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Ebook UK Venture Capital and Private Equity as an Asset Class for Institutional Investors

The terms venture capital and private equity describe equity investments in unquoted companies. In the UK and much of continental Europe, venture capital is synonymous with the term private equity. In the US, however, venture capital usually refers to the provision of funds for young, entrepreneurial businesses whereas private equity is mainly associated with the financing of leveraged management buy-outs and buy-ins.

This report has been written as a result of the declining share of UK institutional investors among the providers of funding of the UK venture capital and private equity industry. It has a dual objective: Its first part will explain the concept of private equity finance and the fundraising and investment processes of venture capitalists. The second part will examine the characteristics of venture capital and private equity. We will analyse the returns, the risk and the cash-flow implication of venture capital investments in order to assess the suitability of this asset class for institutional investors. From an investor's perspective, the characteristics of venture capital and private equity are very similar, i.e. investments in this asset class are predominantly handled by limited partnerships operating fixed-life funds. We will therefore use both terms interchangeably during this report.

The key findings of the report can be summarised as follows: The long-term performance of the UK venture capital industry since 1980 stands at 14.2% per annum. Over the period between 1987 (the first year for which individual fund valuations are available) and 1998, its cumulative returns have outperformed all principle UK comparators.

The analysis of annual returns revealed a movement parallel to public equity return indices. However, the spread of returns of individual funds is quite large. Diversification is therefore of utmost importance when investing in this asset class. Finally, private equity investments have particular cash-flow properties. Individual funds start making net contributions to investors after between three and five years. An appropriately structured private equity portfolio will finance itself after an initial net investment period and continue to generate substantial positive cash-flows for several years. This characteristic of private equity can be attractive for pension funds irrespective of their maturity.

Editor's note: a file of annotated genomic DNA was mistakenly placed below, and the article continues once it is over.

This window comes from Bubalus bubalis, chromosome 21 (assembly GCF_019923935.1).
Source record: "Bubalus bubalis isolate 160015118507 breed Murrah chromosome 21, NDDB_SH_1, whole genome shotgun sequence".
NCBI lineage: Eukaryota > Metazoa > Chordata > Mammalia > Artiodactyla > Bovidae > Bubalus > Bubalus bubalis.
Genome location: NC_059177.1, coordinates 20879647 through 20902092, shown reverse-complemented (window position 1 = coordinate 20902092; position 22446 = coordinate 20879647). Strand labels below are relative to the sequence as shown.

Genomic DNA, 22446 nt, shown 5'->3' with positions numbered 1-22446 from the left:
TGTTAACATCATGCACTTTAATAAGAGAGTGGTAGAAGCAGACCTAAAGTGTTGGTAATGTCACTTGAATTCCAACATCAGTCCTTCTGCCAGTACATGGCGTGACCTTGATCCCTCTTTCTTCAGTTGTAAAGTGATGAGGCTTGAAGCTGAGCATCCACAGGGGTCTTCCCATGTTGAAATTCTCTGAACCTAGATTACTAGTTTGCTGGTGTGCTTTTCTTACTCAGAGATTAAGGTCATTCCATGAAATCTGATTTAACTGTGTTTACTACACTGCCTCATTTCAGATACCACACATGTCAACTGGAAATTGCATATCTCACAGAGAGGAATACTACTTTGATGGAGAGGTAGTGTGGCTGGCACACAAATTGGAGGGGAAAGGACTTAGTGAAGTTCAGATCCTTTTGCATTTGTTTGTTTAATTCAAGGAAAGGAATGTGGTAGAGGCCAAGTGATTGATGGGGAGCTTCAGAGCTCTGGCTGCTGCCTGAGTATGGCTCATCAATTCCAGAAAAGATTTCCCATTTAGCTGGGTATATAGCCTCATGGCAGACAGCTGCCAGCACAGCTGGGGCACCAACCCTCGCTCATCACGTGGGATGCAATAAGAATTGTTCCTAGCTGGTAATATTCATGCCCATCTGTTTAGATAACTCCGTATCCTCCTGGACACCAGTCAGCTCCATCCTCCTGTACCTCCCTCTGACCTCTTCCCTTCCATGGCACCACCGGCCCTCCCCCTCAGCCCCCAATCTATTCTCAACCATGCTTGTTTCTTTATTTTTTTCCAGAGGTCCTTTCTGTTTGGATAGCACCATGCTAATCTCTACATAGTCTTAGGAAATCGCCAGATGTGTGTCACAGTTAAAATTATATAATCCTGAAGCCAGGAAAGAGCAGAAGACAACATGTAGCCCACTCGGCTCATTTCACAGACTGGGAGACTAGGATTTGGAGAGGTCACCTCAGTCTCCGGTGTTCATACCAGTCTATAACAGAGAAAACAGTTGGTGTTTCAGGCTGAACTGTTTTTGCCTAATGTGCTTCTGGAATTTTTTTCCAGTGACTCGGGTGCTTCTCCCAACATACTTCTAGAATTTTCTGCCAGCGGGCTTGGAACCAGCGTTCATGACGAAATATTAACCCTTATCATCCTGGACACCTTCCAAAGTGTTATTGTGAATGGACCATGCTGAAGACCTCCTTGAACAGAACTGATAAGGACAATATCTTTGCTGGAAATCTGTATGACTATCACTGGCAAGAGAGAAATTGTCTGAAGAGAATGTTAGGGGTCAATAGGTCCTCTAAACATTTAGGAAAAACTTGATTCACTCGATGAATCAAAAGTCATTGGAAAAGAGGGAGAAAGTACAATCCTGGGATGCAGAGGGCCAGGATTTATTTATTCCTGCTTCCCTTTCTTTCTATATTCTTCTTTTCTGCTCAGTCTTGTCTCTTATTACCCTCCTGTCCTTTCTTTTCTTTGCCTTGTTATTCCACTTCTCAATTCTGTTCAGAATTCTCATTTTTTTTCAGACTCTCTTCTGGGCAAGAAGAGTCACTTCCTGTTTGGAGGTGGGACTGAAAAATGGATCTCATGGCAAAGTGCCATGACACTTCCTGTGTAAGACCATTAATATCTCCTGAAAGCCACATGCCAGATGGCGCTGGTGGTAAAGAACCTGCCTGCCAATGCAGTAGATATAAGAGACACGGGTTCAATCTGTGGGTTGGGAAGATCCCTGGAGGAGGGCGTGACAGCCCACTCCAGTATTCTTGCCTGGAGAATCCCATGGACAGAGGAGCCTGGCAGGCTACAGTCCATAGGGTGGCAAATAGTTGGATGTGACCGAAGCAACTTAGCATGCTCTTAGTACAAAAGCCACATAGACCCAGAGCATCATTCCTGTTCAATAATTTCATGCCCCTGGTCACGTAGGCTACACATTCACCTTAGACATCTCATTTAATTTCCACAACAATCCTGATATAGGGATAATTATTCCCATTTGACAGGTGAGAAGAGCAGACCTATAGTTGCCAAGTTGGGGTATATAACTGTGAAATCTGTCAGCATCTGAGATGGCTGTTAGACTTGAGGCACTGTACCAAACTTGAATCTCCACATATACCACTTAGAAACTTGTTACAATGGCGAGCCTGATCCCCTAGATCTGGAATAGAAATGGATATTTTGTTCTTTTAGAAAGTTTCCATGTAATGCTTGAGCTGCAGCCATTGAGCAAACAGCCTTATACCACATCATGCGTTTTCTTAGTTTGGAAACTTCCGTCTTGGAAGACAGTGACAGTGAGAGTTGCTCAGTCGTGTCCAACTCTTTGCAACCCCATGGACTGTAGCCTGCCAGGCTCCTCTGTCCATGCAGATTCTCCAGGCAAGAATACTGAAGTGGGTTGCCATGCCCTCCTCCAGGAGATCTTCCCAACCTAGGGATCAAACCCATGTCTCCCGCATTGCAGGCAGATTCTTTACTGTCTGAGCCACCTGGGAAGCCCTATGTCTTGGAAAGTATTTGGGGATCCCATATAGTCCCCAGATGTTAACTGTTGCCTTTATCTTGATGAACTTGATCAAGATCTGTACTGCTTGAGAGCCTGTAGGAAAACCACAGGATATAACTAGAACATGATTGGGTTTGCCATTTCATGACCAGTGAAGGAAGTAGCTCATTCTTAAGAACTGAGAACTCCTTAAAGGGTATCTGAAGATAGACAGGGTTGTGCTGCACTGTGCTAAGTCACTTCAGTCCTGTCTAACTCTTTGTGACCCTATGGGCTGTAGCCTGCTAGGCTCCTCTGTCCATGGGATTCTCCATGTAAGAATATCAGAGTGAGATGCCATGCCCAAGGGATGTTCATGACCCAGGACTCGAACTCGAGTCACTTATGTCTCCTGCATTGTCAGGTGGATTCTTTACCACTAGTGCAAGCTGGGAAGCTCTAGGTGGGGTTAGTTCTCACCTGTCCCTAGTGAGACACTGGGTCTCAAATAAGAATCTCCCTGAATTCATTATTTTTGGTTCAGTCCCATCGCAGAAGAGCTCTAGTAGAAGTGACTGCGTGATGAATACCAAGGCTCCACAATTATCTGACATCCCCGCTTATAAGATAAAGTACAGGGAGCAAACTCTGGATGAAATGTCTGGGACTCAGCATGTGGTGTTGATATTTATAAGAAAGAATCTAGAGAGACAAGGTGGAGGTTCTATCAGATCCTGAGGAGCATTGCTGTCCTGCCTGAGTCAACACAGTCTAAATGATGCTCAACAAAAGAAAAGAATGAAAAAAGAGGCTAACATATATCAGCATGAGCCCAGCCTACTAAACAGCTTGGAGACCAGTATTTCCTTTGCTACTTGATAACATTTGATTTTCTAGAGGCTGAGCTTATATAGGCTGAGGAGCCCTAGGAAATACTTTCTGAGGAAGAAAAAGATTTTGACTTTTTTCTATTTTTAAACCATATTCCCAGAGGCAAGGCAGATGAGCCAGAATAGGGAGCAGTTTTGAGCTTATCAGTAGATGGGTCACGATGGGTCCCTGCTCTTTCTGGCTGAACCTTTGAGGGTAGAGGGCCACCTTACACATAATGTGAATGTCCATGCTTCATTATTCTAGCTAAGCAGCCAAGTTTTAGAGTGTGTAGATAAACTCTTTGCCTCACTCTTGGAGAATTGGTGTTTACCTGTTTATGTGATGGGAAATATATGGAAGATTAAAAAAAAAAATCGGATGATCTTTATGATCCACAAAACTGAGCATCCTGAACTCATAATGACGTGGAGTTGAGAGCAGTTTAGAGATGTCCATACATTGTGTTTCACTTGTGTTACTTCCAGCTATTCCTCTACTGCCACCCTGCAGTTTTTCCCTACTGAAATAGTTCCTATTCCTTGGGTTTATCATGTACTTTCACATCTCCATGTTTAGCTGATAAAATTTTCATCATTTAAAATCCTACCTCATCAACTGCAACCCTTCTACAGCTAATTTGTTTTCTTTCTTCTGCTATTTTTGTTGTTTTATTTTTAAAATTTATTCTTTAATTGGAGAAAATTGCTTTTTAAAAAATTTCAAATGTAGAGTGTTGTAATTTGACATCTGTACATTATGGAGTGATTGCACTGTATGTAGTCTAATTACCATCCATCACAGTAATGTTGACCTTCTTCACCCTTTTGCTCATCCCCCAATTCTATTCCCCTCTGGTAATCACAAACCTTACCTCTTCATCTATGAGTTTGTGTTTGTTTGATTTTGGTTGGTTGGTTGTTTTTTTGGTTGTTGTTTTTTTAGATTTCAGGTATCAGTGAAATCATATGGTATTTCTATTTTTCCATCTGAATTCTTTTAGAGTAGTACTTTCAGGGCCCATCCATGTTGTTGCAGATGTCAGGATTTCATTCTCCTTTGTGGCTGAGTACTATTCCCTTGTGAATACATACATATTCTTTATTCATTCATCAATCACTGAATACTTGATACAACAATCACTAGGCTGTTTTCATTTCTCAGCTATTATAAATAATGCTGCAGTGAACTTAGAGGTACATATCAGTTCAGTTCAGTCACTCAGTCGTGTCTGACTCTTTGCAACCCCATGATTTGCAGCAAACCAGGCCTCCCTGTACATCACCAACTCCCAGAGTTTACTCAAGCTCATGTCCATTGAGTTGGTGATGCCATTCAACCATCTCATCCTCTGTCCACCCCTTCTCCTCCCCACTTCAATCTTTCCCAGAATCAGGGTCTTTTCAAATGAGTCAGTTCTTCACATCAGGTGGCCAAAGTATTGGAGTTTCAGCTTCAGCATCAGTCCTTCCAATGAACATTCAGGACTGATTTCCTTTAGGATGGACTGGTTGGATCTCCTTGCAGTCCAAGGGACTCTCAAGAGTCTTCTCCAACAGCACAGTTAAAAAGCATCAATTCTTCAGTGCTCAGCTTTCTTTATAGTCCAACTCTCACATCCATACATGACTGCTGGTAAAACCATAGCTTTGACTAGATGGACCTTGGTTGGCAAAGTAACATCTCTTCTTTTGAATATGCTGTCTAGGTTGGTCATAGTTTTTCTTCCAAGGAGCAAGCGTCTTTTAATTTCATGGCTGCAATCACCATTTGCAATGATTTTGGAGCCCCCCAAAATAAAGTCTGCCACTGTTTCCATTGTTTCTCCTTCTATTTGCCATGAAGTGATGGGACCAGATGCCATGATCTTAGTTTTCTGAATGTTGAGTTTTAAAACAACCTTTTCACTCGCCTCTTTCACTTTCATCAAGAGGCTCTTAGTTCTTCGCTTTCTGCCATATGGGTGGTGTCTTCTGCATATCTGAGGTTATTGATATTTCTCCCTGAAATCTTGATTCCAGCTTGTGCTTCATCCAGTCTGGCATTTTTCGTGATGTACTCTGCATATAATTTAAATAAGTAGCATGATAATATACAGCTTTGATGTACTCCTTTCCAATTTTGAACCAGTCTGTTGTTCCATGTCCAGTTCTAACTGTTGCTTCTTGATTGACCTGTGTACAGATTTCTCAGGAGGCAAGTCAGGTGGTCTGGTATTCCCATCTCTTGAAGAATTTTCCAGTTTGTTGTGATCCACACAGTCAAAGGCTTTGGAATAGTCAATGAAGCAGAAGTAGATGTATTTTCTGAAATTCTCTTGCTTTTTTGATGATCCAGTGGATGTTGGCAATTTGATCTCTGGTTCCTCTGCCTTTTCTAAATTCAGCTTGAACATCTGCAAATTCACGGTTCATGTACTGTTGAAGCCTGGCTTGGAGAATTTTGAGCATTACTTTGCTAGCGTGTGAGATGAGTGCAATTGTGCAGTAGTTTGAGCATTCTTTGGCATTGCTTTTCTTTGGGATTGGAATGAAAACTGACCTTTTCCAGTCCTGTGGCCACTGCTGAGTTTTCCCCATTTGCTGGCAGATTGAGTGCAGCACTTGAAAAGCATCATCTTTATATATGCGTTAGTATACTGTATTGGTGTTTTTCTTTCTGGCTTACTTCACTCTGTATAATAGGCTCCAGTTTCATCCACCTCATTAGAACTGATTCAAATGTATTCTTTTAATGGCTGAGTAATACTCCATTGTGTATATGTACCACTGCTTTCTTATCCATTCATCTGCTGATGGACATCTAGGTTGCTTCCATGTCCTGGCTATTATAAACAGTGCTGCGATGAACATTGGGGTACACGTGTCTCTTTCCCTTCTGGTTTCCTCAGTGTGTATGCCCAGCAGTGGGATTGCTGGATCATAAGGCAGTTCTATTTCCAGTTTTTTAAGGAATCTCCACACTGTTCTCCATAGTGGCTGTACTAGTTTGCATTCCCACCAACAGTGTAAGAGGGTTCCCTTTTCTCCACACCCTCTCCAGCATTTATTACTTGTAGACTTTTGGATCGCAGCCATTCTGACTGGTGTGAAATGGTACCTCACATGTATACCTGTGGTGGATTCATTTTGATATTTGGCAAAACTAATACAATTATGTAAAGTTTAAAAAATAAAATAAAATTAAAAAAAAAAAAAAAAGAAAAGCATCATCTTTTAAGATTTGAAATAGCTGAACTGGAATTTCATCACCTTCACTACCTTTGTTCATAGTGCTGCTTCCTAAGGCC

Contents

Executive Summary
1. Introduction / Objective of the Report
2. Venture Capital and Private Equity

    2.1. Debt versus Equity
    2.2. Types of Venture Capital and Private Equity by Stage of Investment
    2.3. Institutional / Organisational Aspects of the Private Equity Industry
    2.4. Operation of the Fixed-Life Investment Fund
      2.4.1. Involved Parties
      2.4.2. Fundraising
      2.4.3. The Venture Capital Investment Process
      2.4.4. Remuneration of General and Limited Partners.

3. History of the Investment Activity of the UK Venture Capital Industry

    3.1. Fundraising
    3.2. Investment Activity
    3.3. New Areas of Private Equity Activity

4. Venture Capital and Private Equity in the United States

    4.1. Regulatory Influences
    4.2. Fundraising and Investment Activity

5. Assessment of the Suitability of UK Private Equity as an Asset Class for
Institutional Investors

    5.1. Methodology
      5.1.1. Description of the Dataset
      5.1.2. Methodological Aspects of Assessing Private Equity
      5.1.3. Methods of Performance Measurement: The Internal Rate of Return (IRR)
      5.1.4. Average IRR versus Pooled IRR
      5.1.5. Defining Fund Maturity: Convergence of Interim IRR and Definitive IRR
      5.1.6. The Drivers of the IRR:
      5.1.7. Individual Fund Performance versus Industry Performance
      5.1.8. Internal Rate of Return versus Time-weighted Rate of Return

    5.2. Performance Assessment of Private Equity

      5.2.1. Assessment of Private Equity Returns: Industry IRRs
      5.2.2. The Returns of the British Venture Capital Industry compared to its US and European Counterparts
      5.2.3. Performance of Private Equity Relative to other UK Asset Classes
        5.2.3.1. Private Equity compared to Public Equity
        5.2.3.2. Private Equity compared to Small Cap Stocks
        5.2.3.3. Private Equity compared to Bond Returns
        5.2.4. Private Equity Realisations in relation to Paid-in Capital (Absolute Returns)

    5.3. Private Equity and Risk

      5.3.1. The Spread of Private Equity Returns
      5.3.2. Analysis of Absolute Returns
      5.3.3. Private Equity Risk and Diversification

    5.4. The Cash-Flow Implications of Private Equity

      5.4.1. Cash-Flow Profiles of Private Equity Funds
      5.4.2. Long-Term Cash-Flow Pattern of a Portfolio of Private Equity Participations
      5.4.3. Secondary Markets

    5.5. Additional Aspects

      5.5.1. Carried Interest
      5.5.2. The Impact of the Minimum Funding Requirement (MFR)

6. Industry Outlook: Is there "too much money chasing too few attractive deals?"

    6.1. External Factors influencing Private Equity Returns
    6.2. Cyclical Aspects: The Relationship between Public Equity and Private Equity Returns

7. Recommendations

    7.1. Recommendations for Institutional Investors
    7.2. Recommendations for the Venture Capital and Private Equity Industry
    7.3. Recommendations for Government and Regulators

Acknowledgements
Bibliography
Glossary
Appendix

    Appendix 1: The IRR Formula
    Appendix 2: A Numerical Example of calculating the IRR net of Carried Interest
    Appendix 3: Alternative Criteria to define Fund Maturity
    Appendix 4: A Method for comparing Private Equity Returns to the Returns
    of other Asset Classes

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